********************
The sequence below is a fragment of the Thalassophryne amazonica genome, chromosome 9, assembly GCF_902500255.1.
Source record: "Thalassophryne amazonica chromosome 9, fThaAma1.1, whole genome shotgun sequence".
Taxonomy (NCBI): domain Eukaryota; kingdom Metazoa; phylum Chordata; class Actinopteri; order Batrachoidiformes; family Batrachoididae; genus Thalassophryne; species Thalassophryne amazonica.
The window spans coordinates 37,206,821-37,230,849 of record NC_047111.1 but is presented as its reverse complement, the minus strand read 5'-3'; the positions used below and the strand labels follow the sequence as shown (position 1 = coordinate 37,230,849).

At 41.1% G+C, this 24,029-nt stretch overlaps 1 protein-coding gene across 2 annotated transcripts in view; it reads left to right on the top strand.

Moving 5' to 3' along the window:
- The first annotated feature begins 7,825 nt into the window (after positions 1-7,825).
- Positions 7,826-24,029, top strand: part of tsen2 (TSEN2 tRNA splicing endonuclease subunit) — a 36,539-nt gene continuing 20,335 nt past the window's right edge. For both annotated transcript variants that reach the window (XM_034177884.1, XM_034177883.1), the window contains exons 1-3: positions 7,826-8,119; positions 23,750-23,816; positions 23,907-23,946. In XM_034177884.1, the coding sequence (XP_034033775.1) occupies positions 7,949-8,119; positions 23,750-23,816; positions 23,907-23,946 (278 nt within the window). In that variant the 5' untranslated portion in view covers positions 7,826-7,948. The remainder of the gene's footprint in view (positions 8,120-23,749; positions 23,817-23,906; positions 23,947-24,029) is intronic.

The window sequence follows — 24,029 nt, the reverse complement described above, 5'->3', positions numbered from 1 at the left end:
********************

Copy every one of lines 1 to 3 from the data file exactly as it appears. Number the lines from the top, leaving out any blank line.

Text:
The sequence below is a fragment of the Thalassophryne amazonica genome, chromosome 9, assembly GCF_902500255.1.
Source record: "Thalassophryne amazonica chromosome 9, fThaAma1.1, whole genome shotgun sequence".
Taxonomy (NCBI): domain Eukaryota; kingdom Metazoa; phylum Chordata; class Actinopteri; order Batrachoidiformes; family Batrachoididae; genus Thalassophryne; species Thalassophryne amazonica.